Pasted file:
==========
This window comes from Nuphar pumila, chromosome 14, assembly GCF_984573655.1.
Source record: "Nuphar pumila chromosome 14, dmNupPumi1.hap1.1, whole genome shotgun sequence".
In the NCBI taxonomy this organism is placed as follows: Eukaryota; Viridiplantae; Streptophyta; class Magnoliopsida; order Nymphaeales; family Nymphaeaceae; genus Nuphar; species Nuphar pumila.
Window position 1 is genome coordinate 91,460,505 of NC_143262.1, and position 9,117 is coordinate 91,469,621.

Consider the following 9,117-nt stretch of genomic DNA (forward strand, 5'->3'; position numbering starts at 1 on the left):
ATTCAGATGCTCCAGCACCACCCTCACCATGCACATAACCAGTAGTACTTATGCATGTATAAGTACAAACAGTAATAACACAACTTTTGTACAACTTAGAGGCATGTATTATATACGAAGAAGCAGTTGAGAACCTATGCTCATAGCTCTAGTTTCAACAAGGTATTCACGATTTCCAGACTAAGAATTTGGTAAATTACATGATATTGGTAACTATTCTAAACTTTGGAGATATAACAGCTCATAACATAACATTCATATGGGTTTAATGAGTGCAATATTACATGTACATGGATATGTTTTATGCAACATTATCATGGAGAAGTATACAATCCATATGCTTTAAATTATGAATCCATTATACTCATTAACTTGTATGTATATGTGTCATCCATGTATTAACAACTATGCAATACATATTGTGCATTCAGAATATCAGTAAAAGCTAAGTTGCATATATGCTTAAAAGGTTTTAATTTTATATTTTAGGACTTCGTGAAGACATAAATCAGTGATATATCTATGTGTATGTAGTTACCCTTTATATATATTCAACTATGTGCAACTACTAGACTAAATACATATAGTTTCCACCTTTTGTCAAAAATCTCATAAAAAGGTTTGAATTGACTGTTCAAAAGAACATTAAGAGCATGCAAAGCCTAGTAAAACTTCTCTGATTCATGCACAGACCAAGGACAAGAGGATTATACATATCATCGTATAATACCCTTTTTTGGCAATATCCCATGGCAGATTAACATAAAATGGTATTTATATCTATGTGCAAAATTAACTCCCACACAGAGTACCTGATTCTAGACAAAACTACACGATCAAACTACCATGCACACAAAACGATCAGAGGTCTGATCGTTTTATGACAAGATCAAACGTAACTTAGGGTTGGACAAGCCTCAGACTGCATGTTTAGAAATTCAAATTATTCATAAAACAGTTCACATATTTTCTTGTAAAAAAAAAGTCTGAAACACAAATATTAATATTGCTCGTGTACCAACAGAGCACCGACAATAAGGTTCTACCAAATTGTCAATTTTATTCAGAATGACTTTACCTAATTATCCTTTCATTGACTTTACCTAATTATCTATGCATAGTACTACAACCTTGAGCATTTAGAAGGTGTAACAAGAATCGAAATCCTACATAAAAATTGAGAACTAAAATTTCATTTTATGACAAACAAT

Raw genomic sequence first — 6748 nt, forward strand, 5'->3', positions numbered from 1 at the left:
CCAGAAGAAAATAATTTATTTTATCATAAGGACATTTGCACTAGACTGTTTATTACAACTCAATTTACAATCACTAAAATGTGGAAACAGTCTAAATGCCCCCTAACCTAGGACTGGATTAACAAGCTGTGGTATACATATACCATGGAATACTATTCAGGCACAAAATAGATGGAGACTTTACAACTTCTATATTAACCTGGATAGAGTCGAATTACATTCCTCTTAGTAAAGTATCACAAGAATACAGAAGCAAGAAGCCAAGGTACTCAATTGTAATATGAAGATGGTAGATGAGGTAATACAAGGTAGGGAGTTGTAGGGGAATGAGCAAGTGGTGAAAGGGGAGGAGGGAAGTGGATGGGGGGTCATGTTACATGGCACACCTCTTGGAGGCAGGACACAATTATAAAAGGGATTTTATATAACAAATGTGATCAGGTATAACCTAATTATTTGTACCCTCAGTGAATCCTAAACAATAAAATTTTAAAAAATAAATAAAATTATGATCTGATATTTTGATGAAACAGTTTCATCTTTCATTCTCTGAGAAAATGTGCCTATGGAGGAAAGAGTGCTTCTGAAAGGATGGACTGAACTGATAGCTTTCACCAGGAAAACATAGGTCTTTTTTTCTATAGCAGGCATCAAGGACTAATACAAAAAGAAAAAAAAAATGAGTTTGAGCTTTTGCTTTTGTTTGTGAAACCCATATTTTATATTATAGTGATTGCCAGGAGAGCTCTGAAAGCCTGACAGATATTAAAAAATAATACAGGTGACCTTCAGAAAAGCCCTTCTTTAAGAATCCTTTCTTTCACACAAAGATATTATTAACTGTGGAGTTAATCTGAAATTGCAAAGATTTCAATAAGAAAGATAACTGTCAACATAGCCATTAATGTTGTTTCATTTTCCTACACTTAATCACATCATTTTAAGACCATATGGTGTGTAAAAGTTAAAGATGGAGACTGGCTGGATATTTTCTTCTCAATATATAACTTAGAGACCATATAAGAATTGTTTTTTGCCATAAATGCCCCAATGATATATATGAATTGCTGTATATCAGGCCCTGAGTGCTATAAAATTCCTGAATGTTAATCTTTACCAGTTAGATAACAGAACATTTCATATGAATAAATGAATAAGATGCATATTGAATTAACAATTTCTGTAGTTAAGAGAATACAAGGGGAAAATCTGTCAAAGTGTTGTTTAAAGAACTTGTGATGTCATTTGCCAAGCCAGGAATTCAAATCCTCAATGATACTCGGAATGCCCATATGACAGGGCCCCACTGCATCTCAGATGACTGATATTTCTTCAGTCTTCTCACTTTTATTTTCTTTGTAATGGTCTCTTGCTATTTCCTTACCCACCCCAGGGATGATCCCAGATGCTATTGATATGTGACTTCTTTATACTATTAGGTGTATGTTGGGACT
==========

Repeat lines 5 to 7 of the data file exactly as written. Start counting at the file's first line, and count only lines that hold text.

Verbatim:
Consider the following 9,117-nt stretch of genomic DNA (forward strand, 5'->3'; position numbering starts at 1 on the left):
ATTCAGATGCTCCAGCACCACCCTCACCATGCACATAACCAGTAGTACTTATGCATGTATAAGTACAAACAGTAATAACACAACTTTTGTACAACTTAGAGGCATGTATTATATACGAAGAAGCAGTTGAGAACCTATGCTCATAGCTCTAGTTTCAACAAGGTATTCACGATTTCCAGACTAAGAATTTGGTAAATTACATGATATTGGTAACTATTCTAAACTTTGGAGATATAACAGCTCATAACATAACATTCATATGGGTTTAATGAGTGCAATATTACATGTACATGGATATGTTTTATGCAACATTATCATGGAGAAGTATACAATCCATATGCTTTAAATTATGAATCCATTATACTCATTAACTTGTATGTATATGTGTCATCCATGTATTAACAACTATGCAATACATATTGTGCATTCAGAATATCAGTAAAAGCTAAGTTGCATATATGCTTAAAAGGTTTTAATTTTATATTTTAGGACTTCGTGAAGACATAAATCAGTGATATATCTATGTGTATGTAGTTACCCTTTATATATATTCAACTATGTGCAACTACTAGACTAAATACATATAGTTTCCACCTTTTGTCAAAAATCTCATAAAAAGGTTTGAATTGACTGTTCAAAAGAACATTAAGAGCATGCAAAGCCTAGTAAAACTTCTCTGATTCATGCACAGACCAAGGACAAGAGGATTATACATATCATCGTATAATACCCTTTTTTGGCAATATCCCATGGCAGATTAACATAAAATGGTATTTATATCTATGTGCAAAATTAACTCCCACACAGAGTACCTGATTCTAGACAAAACTACACGATCAAACTACCATGCACACAAAACGATCAGAGGTCTGATCGTTTTATGACAAGATCAAACGTAACTTAGGGTTGGACAAGCCTCAGACTGCATGTTTAGAAATTCAAATTATTCATAAAACAGTTCACATATTTTCTTGTAAAAAAAAAGTCTGAAACACAAATATTAATATTGCTCGTGTACCAACAGAGCACCGACAATAAGGTTCTACCAAATTGTCAATTTTATTCAGAATGACTTTACCTAATTATCCTTTCATTGACTTTACCTAATTATCTATGCATAGTACTACAACCTTGAGCATTTAGAAGGTGTAACAAGAATCGAAATCCTACATAAAAATTGAGAACTAAAATTTCATTTTATGACAAACAAT

Raw genomic sequence first — 6748 nt, forward strand, 5'->3', positions numbered from 1 at the left: